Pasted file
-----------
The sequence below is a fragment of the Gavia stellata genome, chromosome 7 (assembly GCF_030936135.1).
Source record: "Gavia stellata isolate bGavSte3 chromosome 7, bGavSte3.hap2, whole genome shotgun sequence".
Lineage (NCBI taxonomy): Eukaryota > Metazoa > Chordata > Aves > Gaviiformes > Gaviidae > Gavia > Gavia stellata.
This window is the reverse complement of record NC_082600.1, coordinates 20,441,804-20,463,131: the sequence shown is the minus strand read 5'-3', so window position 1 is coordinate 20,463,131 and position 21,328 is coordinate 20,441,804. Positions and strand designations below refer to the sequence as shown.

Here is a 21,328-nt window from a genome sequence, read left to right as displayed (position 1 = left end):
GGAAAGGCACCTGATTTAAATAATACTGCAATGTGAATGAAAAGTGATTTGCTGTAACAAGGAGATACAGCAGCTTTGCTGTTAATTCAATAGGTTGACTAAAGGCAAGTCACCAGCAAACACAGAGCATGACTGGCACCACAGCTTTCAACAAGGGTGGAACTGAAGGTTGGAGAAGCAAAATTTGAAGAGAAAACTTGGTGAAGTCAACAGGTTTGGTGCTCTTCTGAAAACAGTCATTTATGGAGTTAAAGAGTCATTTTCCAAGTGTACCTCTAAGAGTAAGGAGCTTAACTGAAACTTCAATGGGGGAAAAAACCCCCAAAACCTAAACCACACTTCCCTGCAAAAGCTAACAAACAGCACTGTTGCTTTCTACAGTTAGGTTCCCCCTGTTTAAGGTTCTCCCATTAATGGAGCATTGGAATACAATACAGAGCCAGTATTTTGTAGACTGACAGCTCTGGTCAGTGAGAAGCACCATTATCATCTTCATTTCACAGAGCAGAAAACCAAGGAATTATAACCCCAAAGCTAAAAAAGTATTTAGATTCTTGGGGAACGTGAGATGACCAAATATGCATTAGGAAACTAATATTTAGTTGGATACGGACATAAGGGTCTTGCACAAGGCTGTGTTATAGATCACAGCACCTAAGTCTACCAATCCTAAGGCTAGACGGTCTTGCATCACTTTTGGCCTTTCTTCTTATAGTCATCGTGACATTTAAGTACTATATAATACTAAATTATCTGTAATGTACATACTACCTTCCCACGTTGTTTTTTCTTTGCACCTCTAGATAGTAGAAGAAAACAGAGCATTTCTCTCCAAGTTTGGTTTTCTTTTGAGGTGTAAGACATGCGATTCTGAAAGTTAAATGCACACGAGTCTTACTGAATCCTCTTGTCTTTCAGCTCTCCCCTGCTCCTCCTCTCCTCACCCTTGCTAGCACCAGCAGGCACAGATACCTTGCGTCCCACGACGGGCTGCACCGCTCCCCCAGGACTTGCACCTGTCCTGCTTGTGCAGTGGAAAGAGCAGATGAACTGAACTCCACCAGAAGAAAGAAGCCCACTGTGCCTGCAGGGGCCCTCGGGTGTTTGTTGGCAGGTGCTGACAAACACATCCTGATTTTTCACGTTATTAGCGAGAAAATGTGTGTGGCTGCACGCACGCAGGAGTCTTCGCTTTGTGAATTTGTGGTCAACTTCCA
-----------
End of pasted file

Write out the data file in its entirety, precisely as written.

The sequence below is a fragment of the Gavia stellata genome, chromosome 7 (assembly GCF_030936135.1).
Source record: "Gavia stellata isolate bGavSte3 chromosome 7, bGavSte3.hap2, whole genome shotgun sequence".
Lineage (NCBI taxonomy): Eukaryota > Metazoa > Chordata > Aves > Gaviiformes > Gaviidae > Gavia > Gavia stellata.
This window is the reverse complement of record NC_082600.1, coordinates 20,441,804-20,463,131: the sequence shown is the minus strand read 5'-3', so window position 1 is coordinate 20,463,131 and position 21,328 is coordinate 20,441,804. Positions and strand designations below refer to the sequence as shown.

Here is a 21,328-nt window from a genome sequence, read left to right as displayed (position 1 = left end):
GGAAAGGCACCTGATTTAAATAATACTGCAATGTGAATGAAAAGTGATTTGCTGTAACAAGGAGATACAGCAGCTTTGCTGTTAATTCAATAGGTTGACTAAAGGCAAGTCACCAGCAAACACAGAGCATGACTGGCACCACAGCTTTCAACAAGGGTGGAACTGAAGGTTGGAGAAGCAAAATTTGAAGAGAAAACTTGGTGAAGTCAACAGGTTTGGTGCTCTTCTGAAAACAGTCATTTATGGAGTTAAAGAGTCATTTTCCAAGTGTACCTCTAAGAGTAAGGAGCTTAACTGAAACTTCAATGGGGGAAAAAACCCCCAAAACCTAAACCACACTTCCCTGCAAAAGCTAACAAACAGCACTGTTGCTTTCTACAGTTAGGTTCCCCCTGTTTAAGGTTCTCCCATTAATGGAGCATTGGAATACAATACAGAGCCAGTATTTTGTAGACTGACAGCTCTGGTCAGTGAGAAGCACCATTATCATCTTCATTTCACAGAGCAGAAAACCAAGGAATTATAACCCCAAAGCTAAAAAAGTATTTAGATTCTTGGGGAACGTGAGATGACCAAATATGCATTAGGAAACTAATATTTAGTTGGATACGGACATAAGGGTCTTGCACAAGGCTGTGTTATAGATCACAGCACCTAAGTCTACCAATCCTAAGGCTAGACGGTCTTGCATCACTTTTGGCCTTTCTTCTTATAGTCATCGTGACATTTAAGTACTATATAATACTAAATTATCTGTAATGTACATACTACCTTCCCACGTTGTTTTTTCTTTGCACCTCTAGATAGTAGAAGAAAACAGAGCATTTCTCTCCAAGTTTGGTTTTCTTTTGAGGTGTAAGACATGCGATTCTGAAAGTTAAATGCACACGAGTCTTACTGAATCCTCTTGTCTTTCAGCTCTCCCCTGCTCCTCCTCTCCTCACCCTTGCTAGCACCAGCAGGCACAGATACCTTGCGTCCCACGACGGGCTGCACCGCTCCCCCAGGACTTGCACCTGTCCTGCTTGTGCAGTGGAAAGAGCAGATGAACTGAACTCCACCAGAAGAAAGAAGCCCACTGTGCCTGCAGGGGCCCTCGGGTGTTTGTTGGCAGGTGCTGACAAACACATCCTGATTTTTCACGTTATTAGCGAGAAAATGTGTGTGGCTGCACGCACGCAGGAGTCTTCGCTTTGTGAATTTGTGGTCAACTTCCA